Local biz key to Euro exhibs

Analysis states domestic pix market less well o'seas

AMSTERDAM — A spotty record of success in European exhibition last year is linked to the relative performance of indigenously produced movies in individual markets.

That’s the finding of European cinema booster Media Salles, which shared its analysis of 2002 stats at Cinema Expo here Monday.

Opening seminar detailed a recent trend showing the importance of domestically produced films to European exhibition. Last year, the Italian-funded org said films produced locally did well in home territories but traveled to neighboring markets less well.

By ’02, that mixed record was limited even further, as indigenously produced pics garnered less market share at home than they had a year earlier in France, Norway and Spain.

Media Salles secretary general Elisabetta Brunella said it was no coincidence that overall theater admissions also slid in those territories last year.

Popular on Variety

Meanwhile, the Netherlands posted a year-over-year gain in admissions while market share for domestic product also rose, Brunella noted. In the U.K., where four of the top 20 films were British co-prods, admissions rose 13% to almost 20 million last year.

“The success of domestic films is very important to total success being realized,” said Joachim Wolff, chairman of the Netherlands’ NFC Research Foundation, which collaborated in the Media Salles study.

Overall, European admissions rose less than 1% to 931 million last year.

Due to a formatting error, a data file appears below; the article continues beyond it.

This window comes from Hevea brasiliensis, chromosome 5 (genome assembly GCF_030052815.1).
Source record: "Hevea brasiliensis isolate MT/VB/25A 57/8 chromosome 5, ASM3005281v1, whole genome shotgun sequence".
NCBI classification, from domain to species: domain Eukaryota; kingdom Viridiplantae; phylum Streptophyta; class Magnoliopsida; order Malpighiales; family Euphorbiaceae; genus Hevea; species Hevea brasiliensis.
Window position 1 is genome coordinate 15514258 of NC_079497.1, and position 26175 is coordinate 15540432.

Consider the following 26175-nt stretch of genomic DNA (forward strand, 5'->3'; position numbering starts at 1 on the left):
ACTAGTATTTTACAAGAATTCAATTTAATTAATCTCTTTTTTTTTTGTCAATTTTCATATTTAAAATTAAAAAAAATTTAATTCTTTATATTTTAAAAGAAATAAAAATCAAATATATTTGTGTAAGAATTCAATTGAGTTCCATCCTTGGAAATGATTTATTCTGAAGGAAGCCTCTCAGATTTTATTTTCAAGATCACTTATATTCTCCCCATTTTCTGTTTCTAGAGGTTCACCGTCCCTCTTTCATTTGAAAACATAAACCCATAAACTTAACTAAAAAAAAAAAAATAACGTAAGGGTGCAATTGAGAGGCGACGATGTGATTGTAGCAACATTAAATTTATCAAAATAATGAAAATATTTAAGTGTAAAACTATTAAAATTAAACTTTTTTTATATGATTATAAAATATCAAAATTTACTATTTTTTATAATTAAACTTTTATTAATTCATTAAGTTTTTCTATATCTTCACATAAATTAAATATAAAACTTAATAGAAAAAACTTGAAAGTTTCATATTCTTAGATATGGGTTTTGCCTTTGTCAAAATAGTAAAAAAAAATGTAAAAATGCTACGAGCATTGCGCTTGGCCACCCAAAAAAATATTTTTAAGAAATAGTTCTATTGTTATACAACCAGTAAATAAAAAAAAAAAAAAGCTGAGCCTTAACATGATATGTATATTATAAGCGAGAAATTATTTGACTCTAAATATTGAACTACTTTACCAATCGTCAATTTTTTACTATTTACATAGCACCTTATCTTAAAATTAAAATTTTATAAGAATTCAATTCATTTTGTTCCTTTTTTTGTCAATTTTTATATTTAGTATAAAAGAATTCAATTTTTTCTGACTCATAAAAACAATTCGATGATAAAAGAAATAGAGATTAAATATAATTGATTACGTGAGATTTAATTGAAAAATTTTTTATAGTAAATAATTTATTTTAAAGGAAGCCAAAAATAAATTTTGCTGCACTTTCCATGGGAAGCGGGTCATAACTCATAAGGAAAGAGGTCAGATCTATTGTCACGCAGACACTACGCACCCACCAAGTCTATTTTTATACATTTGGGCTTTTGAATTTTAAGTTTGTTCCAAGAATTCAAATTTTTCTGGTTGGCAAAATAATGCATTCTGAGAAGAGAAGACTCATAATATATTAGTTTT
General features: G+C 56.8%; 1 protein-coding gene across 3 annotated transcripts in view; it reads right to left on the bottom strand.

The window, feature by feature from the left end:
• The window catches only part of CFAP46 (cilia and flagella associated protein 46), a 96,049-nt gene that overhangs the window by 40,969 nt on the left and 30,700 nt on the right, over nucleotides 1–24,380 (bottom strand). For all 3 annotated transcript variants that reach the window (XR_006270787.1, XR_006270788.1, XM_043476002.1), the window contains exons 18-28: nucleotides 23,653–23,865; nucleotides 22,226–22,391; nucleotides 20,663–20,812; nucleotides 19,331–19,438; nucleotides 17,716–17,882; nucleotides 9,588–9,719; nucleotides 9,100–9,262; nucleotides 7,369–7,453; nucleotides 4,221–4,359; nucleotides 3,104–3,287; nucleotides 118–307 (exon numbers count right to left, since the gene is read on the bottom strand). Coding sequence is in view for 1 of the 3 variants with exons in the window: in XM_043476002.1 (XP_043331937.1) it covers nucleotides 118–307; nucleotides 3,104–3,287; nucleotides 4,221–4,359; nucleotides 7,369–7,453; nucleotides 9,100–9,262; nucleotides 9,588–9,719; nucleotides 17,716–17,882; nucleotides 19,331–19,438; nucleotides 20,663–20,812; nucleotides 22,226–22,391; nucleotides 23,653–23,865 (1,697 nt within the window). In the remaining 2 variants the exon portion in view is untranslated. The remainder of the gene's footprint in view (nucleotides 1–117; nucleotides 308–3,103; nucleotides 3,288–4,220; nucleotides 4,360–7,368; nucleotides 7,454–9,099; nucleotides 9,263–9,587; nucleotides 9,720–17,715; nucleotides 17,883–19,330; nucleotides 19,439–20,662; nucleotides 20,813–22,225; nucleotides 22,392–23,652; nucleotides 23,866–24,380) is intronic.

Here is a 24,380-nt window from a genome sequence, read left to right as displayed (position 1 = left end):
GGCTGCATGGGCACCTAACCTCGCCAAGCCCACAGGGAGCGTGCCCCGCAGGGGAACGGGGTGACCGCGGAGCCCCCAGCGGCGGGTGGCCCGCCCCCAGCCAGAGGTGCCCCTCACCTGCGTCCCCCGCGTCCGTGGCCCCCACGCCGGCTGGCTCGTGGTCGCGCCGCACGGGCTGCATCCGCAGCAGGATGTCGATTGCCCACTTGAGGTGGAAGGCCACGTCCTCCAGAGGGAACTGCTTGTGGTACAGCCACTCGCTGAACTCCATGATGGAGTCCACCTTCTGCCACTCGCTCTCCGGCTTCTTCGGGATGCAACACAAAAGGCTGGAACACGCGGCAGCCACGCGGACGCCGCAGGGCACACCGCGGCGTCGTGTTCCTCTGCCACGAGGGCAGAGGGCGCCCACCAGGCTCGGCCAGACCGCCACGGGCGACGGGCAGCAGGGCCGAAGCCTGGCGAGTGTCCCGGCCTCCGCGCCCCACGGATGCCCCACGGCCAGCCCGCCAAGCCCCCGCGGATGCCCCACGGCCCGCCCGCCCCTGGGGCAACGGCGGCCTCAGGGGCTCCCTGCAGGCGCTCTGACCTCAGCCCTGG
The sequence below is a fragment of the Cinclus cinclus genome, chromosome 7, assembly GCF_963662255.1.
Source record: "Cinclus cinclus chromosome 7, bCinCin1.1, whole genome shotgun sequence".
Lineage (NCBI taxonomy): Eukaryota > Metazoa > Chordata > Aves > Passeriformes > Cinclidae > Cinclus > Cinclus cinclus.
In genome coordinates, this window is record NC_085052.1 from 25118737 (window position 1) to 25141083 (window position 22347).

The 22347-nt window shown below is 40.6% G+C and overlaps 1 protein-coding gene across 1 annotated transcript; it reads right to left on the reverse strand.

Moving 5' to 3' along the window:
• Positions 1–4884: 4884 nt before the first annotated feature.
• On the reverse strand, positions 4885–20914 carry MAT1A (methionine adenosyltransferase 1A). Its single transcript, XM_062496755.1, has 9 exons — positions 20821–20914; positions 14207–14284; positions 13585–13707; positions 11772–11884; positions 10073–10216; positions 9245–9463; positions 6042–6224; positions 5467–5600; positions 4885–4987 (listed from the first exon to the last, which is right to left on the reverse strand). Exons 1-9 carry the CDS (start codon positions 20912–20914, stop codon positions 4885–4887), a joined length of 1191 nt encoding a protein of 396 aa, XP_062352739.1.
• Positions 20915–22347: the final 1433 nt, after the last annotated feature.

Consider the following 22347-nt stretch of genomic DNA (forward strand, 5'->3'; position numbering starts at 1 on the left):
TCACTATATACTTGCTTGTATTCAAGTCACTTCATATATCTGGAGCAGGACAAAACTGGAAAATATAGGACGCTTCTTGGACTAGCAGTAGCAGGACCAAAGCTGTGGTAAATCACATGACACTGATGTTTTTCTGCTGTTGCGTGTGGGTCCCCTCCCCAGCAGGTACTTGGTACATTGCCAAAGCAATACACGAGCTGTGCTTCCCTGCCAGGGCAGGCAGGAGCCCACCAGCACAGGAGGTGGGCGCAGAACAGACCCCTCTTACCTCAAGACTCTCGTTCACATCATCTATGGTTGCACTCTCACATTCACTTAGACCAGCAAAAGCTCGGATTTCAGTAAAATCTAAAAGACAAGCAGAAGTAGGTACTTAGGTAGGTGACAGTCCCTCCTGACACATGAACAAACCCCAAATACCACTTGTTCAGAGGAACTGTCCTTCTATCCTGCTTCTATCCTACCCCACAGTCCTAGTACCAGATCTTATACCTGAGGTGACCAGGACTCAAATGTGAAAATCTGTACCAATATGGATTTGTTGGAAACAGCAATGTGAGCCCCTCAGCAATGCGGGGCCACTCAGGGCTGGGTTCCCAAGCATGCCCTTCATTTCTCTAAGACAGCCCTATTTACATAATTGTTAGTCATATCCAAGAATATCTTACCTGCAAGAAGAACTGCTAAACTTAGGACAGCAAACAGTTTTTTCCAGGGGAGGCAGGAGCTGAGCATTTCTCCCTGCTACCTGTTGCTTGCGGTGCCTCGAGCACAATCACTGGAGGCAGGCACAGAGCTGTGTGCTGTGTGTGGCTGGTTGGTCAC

The Media Salles sesh also featured presentations by reps from Denmark, Norway and Switzerland on Internet-based promotion and other exhibition marketing.

Michael Chalmer of Denmark’s Nordisk Film Biografer said a Web-based loyalty program’s online info and patron perks helped stoke the market’s 8% admissions gain last year.

Managing director Kjell Orseth detailed Norway’s FilmWeb program, a joint offering of local distribs and exhibs that offers theater info, film facts and gossip, as well as advance ticket sales. Internet use is high in Norway, where underscreening makes advance-purchase ticketing particularly popular, Orseth noted.

Up to 20% of ticket sales at the largest cinemas are Internet-based, he said.

Brian Jones, managing director of Switzerland’s EuroPlex chain, said his circuit sells customer loyalty cards providing discounts on tickets, but not concessions.

A recent version of the card embossed with images from a “Harry Potter” movie was particularly popular, Jones said.

“They sold like hotcakes and are a collector’s item in the region,” he said.

Cinema Expo continues through Thursday.